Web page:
A new report on Somali women in Minnesota sheds light on the resistance of Somali women to cesarean sections, prenatal care and family planning.
The report by Nancy Deyo, a senior advisor for the Women's Refuge Commission, based in New York, aims to help bridge the cultural gap between Somalis and their western physicians so doctors can understand their patients better and Somali mothers can receive the care they need.
Many of the 32,000 Somalis in Minnesota have lived here for 20 years or more, yet their cultural traditions about pregnancy and birth continue to clash with western medicine.
Giving birth in Somalia is fraught with risk. One out of every 12 women dies due to pregnancy-related causes, giving the country one of the highest maternal mortality rates in the world.
For Somali women living in Minnesota, childbirth is not as lethal, but it can still be a traumatic experience.
"Somali women have a perception that doctors rush to c-sections," Deyo said. "And they frankly don't understand why they're not given more time to have natural births."
While the clash of Somali and western birth cultures is well known among Minnesota Somalis and their health providers, it has not been well documented in medical literature.
To illuminate and overcome some of the cultural divisions, in August, Deyo convened focus groups in Minneapolis that were attended by 25 Somali women, a dozen Somali men, Somali religious leaders and a handful of health providers with experience in treating Somali women.
Minnesota-based Somali advocacy group Isuroon sponsored the report. During the focus groups, Somali women repeatedly said cesarean sections are not done in Somalia, Deyo said. In contrast, roughly a third of births in the United States are c-sections. That's a figure that many, even in the U.S. medical profession, believe is too high.
Deyo said most of the Somali mothers told her they want to avoid a c-section at all costs.
"As a result they are reluctant to do post-dates testing at 42 weeks to try to determine if the baby needs to come out or not," she said of the tests that determine the health of the baby late in the mothers' pregnancies. "That's one of the situations where they want to let Allah decide what's going to happen, and they're going to make peace with it."
Fartun Weli, executive director of Isuroon, said one of the other reasons there's so much fear about c-sections in the Somali community is that the procedure is perceived as a western medical tactic to limit population growth.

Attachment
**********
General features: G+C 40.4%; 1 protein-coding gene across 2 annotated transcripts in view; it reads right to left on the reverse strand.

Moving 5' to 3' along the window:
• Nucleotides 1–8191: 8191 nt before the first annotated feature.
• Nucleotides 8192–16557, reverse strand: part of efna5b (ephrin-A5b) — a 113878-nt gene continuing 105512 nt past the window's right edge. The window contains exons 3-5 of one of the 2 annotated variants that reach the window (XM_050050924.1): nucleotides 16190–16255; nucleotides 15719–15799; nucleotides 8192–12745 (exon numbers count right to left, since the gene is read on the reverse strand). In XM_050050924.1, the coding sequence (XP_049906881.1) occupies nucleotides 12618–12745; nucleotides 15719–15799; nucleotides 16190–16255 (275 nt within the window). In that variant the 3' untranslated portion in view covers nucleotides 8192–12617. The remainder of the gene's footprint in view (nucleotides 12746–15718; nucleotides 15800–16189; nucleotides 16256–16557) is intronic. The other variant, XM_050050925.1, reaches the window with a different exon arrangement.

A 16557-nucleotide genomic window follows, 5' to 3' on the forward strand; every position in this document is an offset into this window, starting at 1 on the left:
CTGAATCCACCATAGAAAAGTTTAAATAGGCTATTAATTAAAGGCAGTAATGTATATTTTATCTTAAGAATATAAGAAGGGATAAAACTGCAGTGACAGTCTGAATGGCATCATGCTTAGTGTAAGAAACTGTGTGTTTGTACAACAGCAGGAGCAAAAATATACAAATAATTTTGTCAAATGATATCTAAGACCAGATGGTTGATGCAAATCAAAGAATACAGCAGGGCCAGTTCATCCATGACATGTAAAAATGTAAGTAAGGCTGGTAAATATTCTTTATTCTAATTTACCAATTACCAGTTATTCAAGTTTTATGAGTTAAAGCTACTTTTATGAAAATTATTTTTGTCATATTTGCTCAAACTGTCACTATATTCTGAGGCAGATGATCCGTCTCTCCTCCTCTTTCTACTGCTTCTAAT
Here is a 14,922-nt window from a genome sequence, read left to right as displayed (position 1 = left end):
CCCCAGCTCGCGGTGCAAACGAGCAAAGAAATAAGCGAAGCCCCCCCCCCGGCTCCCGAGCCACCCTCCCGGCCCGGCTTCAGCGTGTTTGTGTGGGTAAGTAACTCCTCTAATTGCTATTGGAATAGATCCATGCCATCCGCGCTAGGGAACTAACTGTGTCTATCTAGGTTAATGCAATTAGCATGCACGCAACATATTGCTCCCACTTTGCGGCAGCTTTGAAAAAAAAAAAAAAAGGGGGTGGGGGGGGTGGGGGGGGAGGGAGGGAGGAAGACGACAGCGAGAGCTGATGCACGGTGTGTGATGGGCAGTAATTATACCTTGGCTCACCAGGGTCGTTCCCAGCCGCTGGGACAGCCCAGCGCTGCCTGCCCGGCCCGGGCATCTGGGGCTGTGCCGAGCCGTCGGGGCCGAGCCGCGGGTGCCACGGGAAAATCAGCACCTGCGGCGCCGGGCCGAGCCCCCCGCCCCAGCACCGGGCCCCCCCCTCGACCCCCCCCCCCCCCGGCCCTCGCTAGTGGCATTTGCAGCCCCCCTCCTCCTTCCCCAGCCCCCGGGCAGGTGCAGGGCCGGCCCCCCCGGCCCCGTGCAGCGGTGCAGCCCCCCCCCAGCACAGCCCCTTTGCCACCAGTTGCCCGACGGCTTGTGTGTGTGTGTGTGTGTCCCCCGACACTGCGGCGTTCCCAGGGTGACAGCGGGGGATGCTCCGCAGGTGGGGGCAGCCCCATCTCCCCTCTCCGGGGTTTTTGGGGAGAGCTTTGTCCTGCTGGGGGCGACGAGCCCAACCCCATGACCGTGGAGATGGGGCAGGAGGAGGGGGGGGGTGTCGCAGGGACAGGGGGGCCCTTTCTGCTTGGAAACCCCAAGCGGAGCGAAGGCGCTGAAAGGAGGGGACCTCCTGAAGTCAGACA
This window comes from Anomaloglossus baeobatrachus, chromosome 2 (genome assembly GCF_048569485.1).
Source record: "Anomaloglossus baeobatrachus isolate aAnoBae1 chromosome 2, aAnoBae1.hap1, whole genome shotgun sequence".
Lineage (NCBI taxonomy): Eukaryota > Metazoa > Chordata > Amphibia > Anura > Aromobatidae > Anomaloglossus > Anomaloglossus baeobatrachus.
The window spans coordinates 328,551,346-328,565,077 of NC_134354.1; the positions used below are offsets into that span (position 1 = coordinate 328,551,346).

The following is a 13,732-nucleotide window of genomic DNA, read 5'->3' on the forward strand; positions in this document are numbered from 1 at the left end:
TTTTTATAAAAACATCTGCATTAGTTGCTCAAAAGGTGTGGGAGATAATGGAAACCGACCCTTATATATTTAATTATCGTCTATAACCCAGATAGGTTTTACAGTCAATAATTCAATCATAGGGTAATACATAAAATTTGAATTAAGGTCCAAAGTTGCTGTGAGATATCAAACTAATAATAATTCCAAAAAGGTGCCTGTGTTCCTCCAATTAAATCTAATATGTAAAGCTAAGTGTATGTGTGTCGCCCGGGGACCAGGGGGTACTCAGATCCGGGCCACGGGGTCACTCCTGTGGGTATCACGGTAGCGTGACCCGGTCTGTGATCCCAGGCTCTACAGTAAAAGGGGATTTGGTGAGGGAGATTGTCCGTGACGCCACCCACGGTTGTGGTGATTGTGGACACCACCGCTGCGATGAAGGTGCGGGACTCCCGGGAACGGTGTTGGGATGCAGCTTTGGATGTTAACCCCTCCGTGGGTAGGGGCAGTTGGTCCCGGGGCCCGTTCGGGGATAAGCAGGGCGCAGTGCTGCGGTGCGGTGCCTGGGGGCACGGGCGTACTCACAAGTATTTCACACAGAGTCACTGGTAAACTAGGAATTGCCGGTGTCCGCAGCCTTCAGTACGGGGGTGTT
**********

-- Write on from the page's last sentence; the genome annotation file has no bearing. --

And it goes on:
"Somali women have a perception that doctors rush to c-sections."
"When we talked to the men, some of them believe that the reason that [for] their wives, that the c-section is high, is part of controlling," Weli said. "It's like controlling them [from] having a lot of babies."
Weli said large families are considered a blessing in Somalia and too many c-sections may limit the number of children a woman can have. She has heard from Somali women who have driven to Wisconsin to deliver their babies, believing rumors that the c-section rate there is lower than in the Twin Cities.
While the topic of c-sections dominated many of the Somali focus group discussions, the report also identified other pregnancy and birth practices that some Minnesota Somalis don't understand or agree with.
"Somali women very simply prefer female providers, period," Deyo said. "And this is an issue of modesty. Very simply they do not want to show their private parts to a male provider who is not their husband."
They also don't understand why they need to go to the doctor so often during their pregnancy to get measured and tested, or why there's not more support to help a new mother in her home in the weeks after she gives birth to help her recover and avoid depression, she said.
Dr. Stephanie Walters, medical director of the Health and Wellness Center at Macalester College and an Isuroon board member, said if health providers don't make an effort to address some of these concerns, their patients won't bother getting the care they need.
"They're not going to follow through with a plan that they either don't agree with or don't understand, or wasn't sufficiently explained or isn't accessible for them," Walters said.
Despite the many cultural differences between birth in the United States and Somalia, Fartun Weli said her community has adapted somewhat to the western medical model and should be recognized for that.
"There are a lot of rumors out there that the community is very closed and that they don't want to change and all that stuff," Weli said. "But this answers all the questions and says that's not true. Really this community wants to change, and actually change before even the system had adjusted to the demographic changes of our community."
Now that the study has been done, Weli hopes more Minnesota providers will do what they can to adapt to some of the preferences of their Somali patients.
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